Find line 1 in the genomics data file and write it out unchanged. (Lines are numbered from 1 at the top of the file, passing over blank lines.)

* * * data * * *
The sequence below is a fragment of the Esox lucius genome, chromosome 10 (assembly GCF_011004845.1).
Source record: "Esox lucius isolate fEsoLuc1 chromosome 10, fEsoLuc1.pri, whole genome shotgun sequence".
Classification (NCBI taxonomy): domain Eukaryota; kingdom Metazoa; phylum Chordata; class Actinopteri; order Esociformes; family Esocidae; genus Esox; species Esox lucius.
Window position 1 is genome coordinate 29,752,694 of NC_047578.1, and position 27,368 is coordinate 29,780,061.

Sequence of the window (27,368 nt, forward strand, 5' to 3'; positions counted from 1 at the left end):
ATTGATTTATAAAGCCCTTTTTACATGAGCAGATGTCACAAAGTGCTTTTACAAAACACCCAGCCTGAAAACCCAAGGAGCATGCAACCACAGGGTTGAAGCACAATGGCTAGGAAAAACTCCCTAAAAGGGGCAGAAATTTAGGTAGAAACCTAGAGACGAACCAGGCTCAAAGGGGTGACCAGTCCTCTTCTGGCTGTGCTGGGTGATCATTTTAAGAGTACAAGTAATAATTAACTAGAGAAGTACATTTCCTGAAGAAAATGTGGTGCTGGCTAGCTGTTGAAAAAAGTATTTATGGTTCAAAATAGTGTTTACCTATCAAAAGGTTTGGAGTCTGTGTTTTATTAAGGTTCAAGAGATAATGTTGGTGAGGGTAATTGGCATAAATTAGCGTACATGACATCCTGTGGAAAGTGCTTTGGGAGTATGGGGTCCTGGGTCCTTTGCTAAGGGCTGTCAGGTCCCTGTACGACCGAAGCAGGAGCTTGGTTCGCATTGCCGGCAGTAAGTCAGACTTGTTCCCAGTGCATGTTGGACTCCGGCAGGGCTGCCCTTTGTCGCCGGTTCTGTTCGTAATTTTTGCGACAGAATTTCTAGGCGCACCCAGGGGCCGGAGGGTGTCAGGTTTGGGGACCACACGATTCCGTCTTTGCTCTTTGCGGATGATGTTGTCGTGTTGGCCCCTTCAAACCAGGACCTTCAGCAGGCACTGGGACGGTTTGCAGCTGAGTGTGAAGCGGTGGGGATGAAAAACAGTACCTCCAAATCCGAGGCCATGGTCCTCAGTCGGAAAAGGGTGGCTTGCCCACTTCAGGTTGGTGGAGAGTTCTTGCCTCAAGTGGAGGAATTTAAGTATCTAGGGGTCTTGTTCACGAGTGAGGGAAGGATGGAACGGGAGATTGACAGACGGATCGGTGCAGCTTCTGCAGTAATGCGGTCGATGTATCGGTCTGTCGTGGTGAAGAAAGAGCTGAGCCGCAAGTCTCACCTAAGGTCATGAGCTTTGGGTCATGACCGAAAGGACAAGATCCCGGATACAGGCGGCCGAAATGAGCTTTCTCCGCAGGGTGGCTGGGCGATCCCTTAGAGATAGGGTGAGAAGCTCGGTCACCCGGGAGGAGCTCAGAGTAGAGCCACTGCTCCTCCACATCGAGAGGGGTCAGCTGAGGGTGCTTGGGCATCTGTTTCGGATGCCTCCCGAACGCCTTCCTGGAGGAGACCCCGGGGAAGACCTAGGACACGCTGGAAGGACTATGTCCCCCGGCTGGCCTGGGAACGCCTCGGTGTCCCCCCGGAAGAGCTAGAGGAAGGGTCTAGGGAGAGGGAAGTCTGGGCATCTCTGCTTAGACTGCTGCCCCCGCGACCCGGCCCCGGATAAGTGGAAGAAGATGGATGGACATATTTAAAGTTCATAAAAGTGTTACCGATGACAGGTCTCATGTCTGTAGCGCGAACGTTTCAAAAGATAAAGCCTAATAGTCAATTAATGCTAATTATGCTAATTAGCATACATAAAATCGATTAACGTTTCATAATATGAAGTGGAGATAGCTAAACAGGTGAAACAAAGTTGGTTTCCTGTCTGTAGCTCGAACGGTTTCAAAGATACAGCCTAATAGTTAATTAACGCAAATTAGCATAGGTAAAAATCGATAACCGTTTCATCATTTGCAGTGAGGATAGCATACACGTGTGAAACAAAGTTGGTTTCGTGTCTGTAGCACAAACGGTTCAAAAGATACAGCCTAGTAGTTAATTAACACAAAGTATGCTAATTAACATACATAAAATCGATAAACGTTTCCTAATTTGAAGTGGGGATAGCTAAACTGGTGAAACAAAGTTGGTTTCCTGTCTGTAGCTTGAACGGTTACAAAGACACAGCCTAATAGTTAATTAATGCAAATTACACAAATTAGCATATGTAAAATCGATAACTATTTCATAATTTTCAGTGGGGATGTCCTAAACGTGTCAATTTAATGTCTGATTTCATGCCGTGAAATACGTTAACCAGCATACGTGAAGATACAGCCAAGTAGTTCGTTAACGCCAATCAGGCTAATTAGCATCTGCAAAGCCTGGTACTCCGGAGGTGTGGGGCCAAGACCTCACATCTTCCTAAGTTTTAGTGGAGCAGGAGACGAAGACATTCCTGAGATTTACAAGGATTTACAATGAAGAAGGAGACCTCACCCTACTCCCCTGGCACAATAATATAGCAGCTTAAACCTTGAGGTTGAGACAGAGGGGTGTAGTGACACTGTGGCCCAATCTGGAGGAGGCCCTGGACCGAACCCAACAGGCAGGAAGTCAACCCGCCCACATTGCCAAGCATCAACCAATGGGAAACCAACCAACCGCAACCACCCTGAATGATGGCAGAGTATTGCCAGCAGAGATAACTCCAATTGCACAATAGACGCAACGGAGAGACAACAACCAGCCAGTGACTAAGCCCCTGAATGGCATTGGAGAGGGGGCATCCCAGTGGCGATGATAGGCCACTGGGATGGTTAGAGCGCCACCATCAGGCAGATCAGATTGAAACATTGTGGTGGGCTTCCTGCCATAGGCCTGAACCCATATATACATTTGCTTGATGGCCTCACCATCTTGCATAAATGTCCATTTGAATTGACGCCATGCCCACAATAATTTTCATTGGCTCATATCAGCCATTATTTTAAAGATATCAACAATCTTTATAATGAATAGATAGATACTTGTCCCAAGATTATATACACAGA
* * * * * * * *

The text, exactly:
The sequence below is a fragment of the Esox lucius genome, chromosome 10 (assembly GCF_011004845.1).